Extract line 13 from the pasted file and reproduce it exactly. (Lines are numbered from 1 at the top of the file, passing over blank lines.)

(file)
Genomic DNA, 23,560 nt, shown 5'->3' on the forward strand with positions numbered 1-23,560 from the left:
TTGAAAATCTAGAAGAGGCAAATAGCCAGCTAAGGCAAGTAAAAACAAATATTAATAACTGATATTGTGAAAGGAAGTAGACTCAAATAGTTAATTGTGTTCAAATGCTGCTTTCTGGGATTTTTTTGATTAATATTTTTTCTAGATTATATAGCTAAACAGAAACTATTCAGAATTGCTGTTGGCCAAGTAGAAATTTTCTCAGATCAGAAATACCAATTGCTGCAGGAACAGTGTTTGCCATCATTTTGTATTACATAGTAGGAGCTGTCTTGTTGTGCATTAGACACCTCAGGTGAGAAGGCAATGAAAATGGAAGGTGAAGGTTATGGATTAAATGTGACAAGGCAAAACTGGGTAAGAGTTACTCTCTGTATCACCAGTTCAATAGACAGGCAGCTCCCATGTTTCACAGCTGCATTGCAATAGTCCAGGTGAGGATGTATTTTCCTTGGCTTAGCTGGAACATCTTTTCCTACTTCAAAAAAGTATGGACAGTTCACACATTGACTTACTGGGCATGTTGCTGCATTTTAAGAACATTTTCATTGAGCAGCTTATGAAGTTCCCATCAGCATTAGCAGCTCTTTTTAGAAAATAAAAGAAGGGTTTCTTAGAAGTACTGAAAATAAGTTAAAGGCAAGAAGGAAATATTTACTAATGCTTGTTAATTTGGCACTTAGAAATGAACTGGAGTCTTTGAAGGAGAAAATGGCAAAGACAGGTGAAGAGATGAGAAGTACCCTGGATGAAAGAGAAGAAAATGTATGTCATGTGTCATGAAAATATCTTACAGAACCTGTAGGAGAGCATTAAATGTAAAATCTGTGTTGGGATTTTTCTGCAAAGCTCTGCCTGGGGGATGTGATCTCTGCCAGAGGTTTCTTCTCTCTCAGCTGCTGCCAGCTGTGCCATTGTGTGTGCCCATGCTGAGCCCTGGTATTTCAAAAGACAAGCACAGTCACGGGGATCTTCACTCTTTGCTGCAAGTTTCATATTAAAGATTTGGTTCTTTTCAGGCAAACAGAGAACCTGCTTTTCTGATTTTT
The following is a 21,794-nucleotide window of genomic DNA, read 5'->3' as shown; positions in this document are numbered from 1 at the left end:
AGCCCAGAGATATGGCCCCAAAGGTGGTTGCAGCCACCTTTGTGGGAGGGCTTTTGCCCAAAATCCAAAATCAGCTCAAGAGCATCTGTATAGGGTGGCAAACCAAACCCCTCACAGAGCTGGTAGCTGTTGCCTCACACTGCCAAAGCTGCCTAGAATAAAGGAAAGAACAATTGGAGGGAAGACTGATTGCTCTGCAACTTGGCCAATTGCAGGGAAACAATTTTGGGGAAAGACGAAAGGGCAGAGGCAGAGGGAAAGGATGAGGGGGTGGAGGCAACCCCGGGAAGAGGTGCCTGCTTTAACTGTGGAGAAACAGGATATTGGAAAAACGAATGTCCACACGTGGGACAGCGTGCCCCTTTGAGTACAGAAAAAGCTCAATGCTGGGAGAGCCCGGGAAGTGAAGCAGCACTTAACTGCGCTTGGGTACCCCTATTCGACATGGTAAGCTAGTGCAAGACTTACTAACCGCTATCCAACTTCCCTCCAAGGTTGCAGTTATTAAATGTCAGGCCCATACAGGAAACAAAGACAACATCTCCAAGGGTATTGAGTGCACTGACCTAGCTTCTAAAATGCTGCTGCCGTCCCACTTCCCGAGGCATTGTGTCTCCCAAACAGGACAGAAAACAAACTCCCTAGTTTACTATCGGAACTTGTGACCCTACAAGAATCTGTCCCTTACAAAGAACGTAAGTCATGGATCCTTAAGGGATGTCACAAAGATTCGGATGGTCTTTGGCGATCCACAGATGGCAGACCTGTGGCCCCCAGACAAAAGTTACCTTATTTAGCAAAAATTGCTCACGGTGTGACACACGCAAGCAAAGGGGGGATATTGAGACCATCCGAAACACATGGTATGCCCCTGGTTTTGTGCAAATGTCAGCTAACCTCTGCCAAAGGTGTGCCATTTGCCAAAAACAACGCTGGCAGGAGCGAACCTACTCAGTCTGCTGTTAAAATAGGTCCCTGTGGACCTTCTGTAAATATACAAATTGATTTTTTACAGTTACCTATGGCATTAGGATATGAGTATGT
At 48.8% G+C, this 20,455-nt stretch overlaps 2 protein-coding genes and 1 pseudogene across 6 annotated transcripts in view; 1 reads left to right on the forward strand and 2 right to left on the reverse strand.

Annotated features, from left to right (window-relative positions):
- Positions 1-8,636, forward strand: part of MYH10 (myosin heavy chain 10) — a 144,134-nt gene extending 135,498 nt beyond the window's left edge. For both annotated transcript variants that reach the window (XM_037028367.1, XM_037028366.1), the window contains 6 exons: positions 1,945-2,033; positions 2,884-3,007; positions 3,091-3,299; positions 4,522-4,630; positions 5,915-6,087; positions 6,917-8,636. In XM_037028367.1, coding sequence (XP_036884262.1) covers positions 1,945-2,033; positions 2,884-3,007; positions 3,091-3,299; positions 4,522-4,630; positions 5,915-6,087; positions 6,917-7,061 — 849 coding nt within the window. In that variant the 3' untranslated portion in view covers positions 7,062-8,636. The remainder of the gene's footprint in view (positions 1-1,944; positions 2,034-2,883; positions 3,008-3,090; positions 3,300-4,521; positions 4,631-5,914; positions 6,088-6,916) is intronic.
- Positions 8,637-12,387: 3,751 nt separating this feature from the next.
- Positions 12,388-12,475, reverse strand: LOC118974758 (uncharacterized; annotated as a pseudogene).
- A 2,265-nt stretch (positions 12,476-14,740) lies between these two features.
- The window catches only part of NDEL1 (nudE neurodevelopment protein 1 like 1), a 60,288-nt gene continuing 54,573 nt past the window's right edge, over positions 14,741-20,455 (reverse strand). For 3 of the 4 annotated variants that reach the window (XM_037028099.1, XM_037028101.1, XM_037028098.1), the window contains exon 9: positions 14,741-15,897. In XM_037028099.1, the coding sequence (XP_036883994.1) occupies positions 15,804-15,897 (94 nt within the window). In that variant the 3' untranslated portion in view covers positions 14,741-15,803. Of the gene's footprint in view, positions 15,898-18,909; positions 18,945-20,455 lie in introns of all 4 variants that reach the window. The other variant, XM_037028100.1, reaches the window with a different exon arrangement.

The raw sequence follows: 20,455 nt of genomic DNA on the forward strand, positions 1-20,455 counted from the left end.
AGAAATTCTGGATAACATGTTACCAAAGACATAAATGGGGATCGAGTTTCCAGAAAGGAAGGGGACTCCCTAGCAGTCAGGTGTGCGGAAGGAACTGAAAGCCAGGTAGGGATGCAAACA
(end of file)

AGAAATTCTGGATAACATGTTACCAAAGACATAAATGGGGATCGAGTTTCCAGAAAGGAAGGGGACTCCCTAGCAGTCAGGTGTGCGGAAGGAACTGAAAGCCAGGTAGGGATGCAAACA